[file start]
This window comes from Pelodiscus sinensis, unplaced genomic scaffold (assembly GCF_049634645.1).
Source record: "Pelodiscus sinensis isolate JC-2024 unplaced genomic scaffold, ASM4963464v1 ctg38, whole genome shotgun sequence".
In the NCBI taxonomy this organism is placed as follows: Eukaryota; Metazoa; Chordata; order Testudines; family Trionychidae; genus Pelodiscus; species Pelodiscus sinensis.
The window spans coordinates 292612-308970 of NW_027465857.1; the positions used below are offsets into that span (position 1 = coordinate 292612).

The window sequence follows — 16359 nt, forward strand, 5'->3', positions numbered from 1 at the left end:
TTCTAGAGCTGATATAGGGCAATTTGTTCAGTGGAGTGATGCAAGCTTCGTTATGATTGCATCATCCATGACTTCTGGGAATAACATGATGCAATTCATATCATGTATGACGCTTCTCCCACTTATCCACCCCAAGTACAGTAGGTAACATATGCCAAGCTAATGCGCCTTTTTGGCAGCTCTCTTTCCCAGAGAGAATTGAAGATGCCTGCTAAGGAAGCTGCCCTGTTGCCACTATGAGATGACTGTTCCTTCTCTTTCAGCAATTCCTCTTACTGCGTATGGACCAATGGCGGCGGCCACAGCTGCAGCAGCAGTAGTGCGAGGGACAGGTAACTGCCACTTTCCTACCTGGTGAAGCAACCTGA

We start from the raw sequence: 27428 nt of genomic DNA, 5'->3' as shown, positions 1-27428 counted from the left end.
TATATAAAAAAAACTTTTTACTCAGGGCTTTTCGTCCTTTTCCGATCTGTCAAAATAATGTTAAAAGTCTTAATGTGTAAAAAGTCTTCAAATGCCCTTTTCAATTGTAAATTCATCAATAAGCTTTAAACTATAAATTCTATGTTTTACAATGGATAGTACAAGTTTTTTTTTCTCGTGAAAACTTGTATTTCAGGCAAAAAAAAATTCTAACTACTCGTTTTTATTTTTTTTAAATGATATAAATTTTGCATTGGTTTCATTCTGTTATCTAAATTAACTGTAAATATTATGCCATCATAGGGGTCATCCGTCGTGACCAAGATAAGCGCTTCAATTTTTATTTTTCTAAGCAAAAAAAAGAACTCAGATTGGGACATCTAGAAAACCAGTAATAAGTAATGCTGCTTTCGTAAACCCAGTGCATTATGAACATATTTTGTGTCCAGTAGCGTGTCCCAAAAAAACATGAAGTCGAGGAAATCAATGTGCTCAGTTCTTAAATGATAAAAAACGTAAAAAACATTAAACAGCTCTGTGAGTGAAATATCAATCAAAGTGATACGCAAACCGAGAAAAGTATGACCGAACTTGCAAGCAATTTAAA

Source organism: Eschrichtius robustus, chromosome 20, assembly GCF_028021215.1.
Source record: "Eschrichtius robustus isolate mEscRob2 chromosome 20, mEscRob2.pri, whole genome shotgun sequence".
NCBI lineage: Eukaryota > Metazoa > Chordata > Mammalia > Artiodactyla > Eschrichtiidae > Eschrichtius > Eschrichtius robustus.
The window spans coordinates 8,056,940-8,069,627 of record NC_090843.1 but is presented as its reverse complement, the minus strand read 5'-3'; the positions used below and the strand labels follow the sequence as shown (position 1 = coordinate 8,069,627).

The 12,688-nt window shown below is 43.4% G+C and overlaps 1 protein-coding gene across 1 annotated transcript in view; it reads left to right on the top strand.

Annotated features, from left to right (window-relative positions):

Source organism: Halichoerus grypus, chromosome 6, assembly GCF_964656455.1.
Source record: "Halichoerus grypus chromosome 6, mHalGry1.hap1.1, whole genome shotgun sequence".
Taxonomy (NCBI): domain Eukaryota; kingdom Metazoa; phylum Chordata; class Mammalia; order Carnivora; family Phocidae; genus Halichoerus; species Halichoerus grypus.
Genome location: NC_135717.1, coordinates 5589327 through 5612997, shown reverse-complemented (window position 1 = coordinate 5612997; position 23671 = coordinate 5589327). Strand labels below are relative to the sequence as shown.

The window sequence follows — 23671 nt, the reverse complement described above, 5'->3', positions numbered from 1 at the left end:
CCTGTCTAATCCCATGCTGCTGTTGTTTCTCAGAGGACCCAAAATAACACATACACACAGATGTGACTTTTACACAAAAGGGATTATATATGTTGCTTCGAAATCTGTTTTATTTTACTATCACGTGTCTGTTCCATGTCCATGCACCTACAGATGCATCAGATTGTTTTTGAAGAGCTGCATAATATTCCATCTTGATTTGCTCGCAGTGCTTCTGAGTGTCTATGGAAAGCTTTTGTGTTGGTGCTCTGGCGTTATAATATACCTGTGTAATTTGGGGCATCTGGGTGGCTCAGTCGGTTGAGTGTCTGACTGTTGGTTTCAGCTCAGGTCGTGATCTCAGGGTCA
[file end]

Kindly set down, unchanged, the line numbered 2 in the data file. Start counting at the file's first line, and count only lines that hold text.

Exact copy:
Source record: "Pelodiscus sinensis isolate JC-2024 unplaced genomic scaffold, ASM4963464v1 ctg38, whole genome shotgun sequence".